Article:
Frequently Asked Questions

Q. Can West Nile virus (WNV) cause illness in dogs or cats?
A. A relatively small number of WNV infected dogs (<40) and only 1 WNV infected cat have been reported to CDC during 2003. Experimentally infected dogs* showed no symptoms after infection with WNV. Some infected cats exhibited mild, nonspecific symptoms during the first week after infection--for the most part only showing a slight fever and slight lethargy.

It is unlikely that most pet owners would notice any unusual symptoms or behavior in cats or dogs that become infected with WNV.

Q. Does my dog/cat becoming infected pose a risk to the health of my family or other animals?
A. There is no documented evidence of dog or cat-to-person transmission of West Nile virus. The evidence suggests that dogs do not develop enough virus in their bloodstream to infect more mosquitoes. Cats develop slightly higher levels of virus in their bloodstream, but it is unclear if this would be enough to infect mosquitoes. It is very unlikely that cats would be important in furthering the spread of the virus.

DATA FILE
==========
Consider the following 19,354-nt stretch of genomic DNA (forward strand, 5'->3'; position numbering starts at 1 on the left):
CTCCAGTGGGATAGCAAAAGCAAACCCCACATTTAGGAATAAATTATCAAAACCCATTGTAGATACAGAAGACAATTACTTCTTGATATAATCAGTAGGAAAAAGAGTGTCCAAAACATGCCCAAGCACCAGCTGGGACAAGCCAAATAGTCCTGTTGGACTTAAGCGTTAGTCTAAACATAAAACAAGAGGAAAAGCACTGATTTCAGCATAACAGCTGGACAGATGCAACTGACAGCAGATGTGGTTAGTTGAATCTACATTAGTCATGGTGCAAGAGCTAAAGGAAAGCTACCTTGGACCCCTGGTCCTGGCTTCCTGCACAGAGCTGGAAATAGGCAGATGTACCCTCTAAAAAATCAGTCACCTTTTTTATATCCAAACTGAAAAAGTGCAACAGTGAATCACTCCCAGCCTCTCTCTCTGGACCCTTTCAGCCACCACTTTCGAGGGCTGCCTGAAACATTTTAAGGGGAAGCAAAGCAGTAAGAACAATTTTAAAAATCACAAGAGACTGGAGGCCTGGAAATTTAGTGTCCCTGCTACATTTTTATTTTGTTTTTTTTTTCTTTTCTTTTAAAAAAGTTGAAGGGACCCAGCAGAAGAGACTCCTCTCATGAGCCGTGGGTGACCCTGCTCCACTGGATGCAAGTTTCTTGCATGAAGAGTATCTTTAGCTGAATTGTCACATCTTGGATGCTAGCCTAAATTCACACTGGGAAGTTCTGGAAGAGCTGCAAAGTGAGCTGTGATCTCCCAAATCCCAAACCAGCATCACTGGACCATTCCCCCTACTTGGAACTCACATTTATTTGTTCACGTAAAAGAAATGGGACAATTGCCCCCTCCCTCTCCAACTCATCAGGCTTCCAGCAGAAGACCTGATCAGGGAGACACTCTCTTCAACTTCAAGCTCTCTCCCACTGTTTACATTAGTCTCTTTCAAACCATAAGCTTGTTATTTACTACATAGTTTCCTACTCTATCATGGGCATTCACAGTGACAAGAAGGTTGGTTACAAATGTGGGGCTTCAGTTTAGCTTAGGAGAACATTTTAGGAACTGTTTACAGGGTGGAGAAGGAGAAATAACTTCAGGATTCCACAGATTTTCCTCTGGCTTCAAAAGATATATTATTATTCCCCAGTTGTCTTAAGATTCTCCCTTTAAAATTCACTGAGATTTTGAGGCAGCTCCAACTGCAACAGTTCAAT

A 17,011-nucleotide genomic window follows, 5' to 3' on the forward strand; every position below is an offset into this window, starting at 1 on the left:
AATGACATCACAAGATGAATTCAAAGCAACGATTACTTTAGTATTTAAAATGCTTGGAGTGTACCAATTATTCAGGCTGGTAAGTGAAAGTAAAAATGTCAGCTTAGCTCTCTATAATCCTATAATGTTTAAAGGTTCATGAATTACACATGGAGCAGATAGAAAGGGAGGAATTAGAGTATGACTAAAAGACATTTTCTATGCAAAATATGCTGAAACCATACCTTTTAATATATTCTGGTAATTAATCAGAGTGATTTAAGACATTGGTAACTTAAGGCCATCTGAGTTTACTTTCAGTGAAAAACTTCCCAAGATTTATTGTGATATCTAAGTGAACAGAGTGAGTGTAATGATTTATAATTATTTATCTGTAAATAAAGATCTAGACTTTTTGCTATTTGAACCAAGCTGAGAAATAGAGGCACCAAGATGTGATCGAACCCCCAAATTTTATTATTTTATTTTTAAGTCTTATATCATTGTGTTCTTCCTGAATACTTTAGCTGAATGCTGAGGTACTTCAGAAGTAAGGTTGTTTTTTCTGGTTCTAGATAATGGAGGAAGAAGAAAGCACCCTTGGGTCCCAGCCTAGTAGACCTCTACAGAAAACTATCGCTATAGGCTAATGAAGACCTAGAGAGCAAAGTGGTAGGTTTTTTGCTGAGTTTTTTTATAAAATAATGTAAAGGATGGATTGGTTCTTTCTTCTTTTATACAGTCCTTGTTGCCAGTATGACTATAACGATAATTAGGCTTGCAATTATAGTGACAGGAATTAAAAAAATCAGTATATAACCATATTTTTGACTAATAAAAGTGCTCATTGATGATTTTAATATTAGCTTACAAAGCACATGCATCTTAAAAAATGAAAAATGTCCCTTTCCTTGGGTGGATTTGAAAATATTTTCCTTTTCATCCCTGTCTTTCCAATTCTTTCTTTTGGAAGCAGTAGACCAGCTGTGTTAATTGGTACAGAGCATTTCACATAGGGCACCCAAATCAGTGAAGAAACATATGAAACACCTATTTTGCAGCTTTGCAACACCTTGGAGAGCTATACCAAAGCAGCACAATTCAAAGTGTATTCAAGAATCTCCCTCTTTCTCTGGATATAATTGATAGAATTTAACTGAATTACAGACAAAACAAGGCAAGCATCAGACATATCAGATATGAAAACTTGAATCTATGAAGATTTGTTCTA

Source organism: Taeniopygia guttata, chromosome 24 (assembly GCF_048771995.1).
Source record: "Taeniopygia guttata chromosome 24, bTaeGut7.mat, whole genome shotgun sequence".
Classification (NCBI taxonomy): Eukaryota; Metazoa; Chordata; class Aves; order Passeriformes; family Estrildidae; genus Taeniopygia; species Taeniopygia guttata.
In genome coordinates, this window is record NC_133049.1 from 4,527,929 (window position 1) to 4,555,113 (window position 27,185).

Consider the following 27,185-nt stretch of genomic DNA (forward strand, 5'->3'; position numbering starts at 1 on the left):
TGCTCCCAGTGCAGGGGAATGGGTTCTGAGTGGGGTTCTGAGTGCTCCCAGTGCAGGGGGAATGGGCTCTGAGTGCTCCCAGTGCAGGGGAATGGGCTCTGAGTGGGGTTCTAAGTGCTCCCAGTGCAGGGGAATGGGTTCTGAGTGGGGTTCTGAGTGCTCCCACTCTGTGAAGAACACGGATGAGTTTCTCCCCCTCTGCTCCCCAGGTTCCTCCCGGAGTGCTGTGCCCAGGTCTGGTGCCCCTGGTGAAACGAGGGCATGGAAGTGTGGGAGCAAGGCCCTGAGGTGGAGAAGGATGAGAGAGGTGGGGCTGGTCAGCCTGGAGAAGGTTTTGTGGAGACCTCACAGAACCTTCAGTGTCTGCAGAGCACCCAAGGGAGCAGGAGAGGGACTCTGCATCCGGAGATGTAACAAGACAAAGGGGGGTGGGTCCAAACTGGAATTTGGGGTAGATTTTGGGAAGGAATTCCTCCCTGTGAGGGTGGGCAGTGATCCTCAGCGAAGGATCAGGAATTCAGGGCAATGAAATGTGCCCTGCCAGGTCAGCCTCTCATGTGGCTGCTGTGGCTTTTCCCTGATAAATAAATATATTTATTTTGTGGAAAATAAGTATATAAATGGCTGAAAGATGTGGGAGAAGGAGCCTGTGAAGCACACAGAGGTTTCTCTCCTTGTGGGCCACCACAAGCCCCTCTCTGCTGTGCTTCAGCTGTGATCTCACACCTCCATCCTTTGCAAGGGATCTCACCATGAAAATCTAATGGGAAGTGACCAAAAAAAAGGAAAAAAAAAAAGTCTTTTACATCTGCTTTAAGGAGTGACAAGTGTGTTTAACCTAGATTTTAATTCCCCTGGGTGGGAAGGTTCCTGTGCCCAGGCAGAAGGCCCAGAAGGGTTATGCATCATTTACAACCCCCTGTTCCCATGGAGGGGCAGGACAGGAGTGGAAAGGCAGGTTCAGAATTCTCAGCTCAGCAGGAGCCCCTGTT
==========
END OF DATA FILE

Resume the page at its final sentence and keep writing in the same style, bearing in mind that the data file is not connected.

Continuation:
*If your animal becomes infected with WNV, this suggests that there are infected mosquitoes in your area. You should take measures to prevent mosquitoes from biting you (use repellent and wear protective clothing.)

Veterinarians should take normal infection control precautions when caring for any animal (Including birds) suspected to have this or any viral infection.

Q. Can I use insect repellent on my pets?
A.
DEET-based repellents, which are recommended for humans, are not approved for veterinary use (largely because animals tend to ingest them by licking.) Talk with your veterinarian for advice about the appropriate product for use on your pet.